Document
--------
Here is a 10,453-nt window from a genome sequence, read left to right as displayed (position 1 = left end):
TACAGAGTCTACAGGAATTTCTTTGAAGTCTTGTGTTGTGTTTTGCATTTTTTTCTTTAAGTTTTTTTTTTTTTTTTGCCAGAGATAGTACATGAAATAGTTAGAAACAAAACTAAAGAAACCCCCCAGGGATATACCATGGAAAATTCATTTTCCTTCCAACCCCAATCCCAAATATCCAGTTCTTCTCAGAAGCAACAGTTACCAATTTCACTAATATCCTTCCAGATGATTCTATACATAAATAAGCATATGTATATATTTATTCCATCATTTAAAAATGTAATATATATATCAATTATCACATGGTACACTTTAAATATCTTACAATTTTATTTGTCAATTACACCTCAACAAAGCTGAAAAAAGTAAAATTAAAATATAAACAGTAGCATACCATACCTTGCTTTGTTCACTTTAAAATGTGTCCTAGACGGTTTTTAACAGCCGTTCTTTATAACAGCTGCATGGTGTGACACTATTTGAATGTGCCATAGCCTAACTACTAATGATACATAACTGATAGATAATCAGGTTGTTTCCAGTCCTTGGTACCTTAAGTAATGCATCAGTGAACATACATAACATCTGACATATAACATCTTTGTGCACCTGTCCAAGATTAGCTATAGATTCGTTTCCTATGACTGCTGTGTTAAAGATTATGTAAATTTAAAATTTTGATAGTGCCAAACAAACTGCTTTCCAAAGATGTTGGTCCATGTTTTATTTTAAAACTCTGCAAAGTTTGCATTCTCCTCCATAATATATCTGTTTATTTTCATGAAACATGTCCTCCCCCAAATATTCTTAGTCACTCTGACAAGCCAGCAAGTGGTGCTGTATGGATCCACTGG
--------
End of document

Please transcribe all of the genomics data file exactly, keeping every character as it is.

Here is a 10,453-nt window from a genome sequence, read left to right as displayed (position 1 = left end):
TACAGAGTCTACAGGAATTTCTTTGAAGTCTTGTGTTGTGTTTTGCATTTTTTTCTTTAAGTTTTTTTTTTTTTTTTGCCAGAGATAGTACATGAAATAGTTAGAAACAAAACTAAAGAAACCCCCCAGGGATATACCATGGAAAATTCATTTTCCTTCCAACCCCAATCCCAAATATCCAGTTCTTCTCAGAAGCAACAGTTACCAATTTCACTAATATCCTTCCAGATGATTCTATACATAAATAAGCATATGTATATATTTATTCCATCATTTAAAAATGTAATATATATATCAATTATCACATGGTACACTTTAAATATCTTACAATTTTATTTGTCAATTACACCTCAACAAAGCTGAAAAAAGTAAAATTAAAATATAAACAGTAGCATACCATACCTTGCTTTGTTCACTTTAAAATGTGTCCTAGACGGTTTTTAACAGCCGTTCTTTATAACAGCTGCATGGTGTGACACTATTTGAATGTGCCATAGCCTAACTACTAATGATACATAACTGATAGATAATCAGGTTGTTTCCAGTCCTTGGTACCTTAAGTAATGCATCAGTGAACATACATAACATCTGACATATAACATCTTTGTGCACCTGTCCAAGATTAGCTATAGATTCGTTTCCTATGACTGCTGTGTTAAAGATTATGTAAATTTAAAATTTTGATAGTGCCAAACAAACTGCTTTCCAAAGATGTTGGTCCATGTTTTATTTTAAAACTCTGCAAAGTTTGCATTCTCCTCCATAATATATCTGTTTATTTTCATGAAACATGTCCTCCCCCAAATATTCTTAGTCACTCTGACAAGCCAGCAAGTGGTGCTGTATGGATCCACTGG